World expert in neurorehabilitation joins EPFL’s Valais Wallis team
EPFL and the Defitech Foundation are committed to putting technology to work for disabled people. At the Clinique Romande de Réadaptation in Sion, EPFL has created a chair for Friedhelm Hummel, a globally renowned expert in post-stroke rehabilitation.
Each year, over 12 million people around the world – including 16,000 people in Switzerland – suffer a stroke. It is the leading cause of disability in adults, as only a quarter of patients experience no after effects. To ensure victims regain as much independence as possible, new techniques have been developed, including non-invasive electrical or magnetic brain stimulation. The pioneer behind this highly promising technique is Friedhelm Hummel, who is joining EPFL thanks to support from the Defitech Foundation and the Canton of Valais. His chair was inaugurated today at the Clinique Romande de Réadaptation de la Suva (CRR) in a ceremony attended by Esther Waeber-Kalbermatten, President of the Valais Cantonal Government, Marcel Maurer, Mayor of Sion, and Sylviane Borel, Chair of the Defitech Foundation.
Mr. Hummel will divide his time between EPFL’s Valais outpost at the CRR and EPFL’s Geneva team on Campus Biotech. He will conduct his clinical research in the Valais, focusing primarily on non-invasive magnetic and electrical brain stimulation. Mr. Hummel was previously Vice Director of the Department of Neurology and Head of the Brain Imaging and Neuro-Stimulation (BINS) Laboratory at the University Medical Center Hamburg-Eppendorf.
Defitech increases its support for EPFL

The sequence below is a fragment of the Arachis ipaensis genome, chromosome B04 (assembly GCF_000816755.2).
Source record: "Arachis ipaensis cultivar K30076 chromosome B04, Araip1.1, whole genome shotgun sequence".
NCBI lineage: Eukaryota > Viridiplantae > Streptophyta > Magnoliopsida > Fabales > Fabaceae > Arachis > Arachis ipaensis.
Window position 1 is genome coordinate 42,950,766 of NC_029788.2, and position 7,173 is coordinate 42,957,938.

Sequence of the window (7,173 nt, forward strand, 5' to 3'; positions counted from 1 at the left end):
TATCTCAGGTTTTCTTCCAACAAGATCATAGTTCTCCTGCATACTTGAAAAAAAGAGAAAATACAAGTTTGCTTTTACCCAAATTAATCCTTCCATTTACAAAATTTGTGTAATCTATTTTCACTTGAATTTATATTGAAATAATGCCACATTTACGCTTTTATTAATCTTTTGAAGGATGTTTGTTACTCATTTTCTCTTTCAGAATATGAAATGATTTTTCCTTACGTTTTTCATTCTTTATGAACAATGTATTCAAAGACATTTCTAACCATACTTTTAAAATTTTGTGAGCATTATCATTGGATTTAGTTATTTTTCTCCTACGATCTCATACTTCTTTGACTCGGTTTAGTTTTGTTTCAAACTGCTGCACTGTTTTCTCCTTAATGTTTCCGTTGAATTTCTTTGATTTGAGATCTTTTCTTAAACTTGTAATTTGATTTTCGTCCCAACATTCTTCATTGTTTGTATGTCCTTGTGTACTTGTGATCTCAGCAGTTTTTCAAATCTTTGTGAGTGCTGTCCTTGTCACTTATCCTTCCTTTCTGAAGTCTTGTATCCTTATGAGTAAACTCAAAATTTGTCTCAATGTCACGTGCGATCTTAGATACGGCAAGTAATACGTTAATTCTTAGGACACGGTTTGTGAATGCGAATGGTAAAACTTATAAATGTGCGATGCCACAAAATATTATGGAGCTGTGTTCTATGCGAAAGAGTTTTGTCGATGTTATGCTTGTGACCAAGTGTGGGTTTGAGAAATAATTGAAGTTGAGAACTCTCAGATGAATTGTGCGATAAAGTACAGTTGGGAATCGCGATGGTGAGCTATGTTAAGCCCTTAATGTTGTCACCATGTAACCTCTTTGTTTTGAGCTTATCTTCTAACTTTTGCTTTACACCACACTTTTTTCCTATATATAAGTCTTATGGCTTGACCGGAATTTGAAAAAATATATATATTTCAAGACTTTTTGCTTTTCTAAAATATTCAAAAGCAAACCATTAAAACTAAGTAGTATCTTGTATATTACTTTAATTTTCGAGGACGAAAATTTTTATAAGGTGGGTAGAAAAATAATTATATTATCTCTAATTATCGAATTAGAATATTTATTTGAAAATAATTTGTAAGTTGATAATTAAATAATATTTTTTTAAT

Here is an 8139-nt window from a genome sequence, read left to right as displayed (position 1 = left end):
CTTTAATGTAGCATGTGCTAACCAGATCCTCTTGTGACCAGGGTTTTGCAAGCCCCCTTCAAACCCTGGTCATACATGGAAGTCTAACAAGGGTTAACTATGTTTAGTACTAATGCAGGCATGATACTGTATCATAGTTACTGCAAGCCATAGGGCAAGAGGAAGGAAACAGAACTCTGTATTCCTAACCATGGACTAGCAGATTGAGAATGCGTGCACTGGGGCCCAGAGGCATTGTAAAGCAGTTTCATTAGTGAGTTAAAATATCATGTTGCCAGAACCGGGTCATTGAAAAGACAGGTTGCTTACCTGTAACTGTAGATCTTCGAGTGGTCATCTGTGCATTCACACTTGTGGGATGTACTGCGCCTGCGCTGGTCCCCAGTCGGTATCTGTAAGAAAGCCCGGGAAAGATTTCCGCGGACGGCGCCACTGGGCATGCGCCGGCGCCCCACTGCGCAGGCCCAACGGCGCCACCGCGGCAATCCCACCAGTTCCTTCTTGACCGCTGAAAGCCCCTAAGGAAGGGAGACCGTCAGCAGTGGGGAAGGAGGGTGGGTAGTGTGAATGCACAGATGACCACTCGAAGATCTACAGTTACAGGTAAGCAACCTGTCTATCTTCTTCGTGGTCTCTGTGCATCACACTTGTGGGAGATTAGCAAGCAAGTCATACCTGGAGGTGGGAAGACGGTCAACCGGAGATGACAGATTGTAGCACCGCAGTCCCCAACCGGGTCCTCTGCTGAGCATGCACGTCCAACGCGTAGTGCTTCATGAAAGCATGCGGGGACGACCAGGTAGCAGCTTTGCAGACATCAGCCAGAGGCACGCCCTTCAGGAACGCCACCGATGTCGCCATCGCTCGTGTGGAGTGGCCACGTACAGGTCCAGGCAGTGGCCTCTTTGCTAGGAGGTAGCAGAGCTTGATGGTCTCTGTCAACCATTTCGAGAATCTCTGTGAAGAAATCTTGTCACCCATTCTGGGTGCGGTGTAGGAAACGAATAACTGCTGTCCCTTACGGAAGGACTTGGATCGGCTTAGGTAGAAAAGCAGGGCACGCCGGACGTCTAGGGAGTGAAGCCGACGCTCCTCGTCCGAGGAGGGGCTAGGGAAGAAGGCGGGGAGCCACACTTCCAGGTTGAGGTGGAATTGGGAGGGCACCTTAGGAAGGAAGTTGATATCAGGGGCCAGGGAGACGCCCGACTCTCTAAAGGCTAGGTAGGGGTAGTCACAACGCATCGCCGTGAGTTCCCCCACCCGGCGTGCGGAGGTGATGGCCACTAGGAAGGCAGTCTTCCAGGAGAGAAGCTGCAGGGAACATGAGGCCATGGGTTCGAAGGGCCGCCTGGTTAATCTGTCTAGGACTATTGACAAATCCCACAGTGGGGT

Through Mr. Hummel’s chair, the Defitech Foundation has strengthened its support for EPFL. The Foundation was created by Sylviane Borel and her husband Daniel Borel, the founder of Logitech, and aims to put technology to work for disabled people.
“In the 15 years that the Foundation has existed, we have covered all aspects of disability,” said Daniel and Sylviane Borel. “We started in a specialized center for children, where we set up games and videoconference systems. Then in 2008, we partnered with EPFL and funded José Millan’s chair and his incredible brain-machine interfaces. With Friedhelm Hummel, we are getting more directly involved in clinical work, and we’re really excited about it.”
Making the Valais a global center for disability research
For EPFL’s Valais outpost, this appointment is part of EPFL’s ongoing efforts to make Sion a center for research in neurorehabilitation. Since 2013, more than 100 patients have been recruited from Valais Hospital and the CRR, where an EPFL team is already working, and ten clinical projects are currently underway there.
In addition to Mr. Hummel, Grégoire Courtine, who is well known for the spectacular results he has achieved in treating spinal cord injuries, is also working at EPFL’s Valais site. At the CRR, he will conduct clinical tests on his robot-assisted rehabilitation platform which, coupled with a system for stimulating the spinal cord, is one of the most promising future therapies for spinal cord paralysis.
Furthermore, in order to integrate the latest neuroprosthetic technologies into its treatment program, the HES-SO Valais-Wallis, EPFL, the CRR and Valais Hospital will introduce a ground-breaking training program designed to bring together researchers and therapists and combine technological, methodological, relational and social approaches to treatment. This initiative will make Sion a unique skills center in the area of disability, with everything from fundamental research to concrete clinical applications.
For Esther Waeber-Kalbermatten, President of the Valais Cantonal Government, such developments “offer great promise that those with reduced mobility will gain from rehabilitation, and I hope they will have better chance of leading a normal life”.
source : The Ecole polytechnique fédérale de Lausanne (EPFL)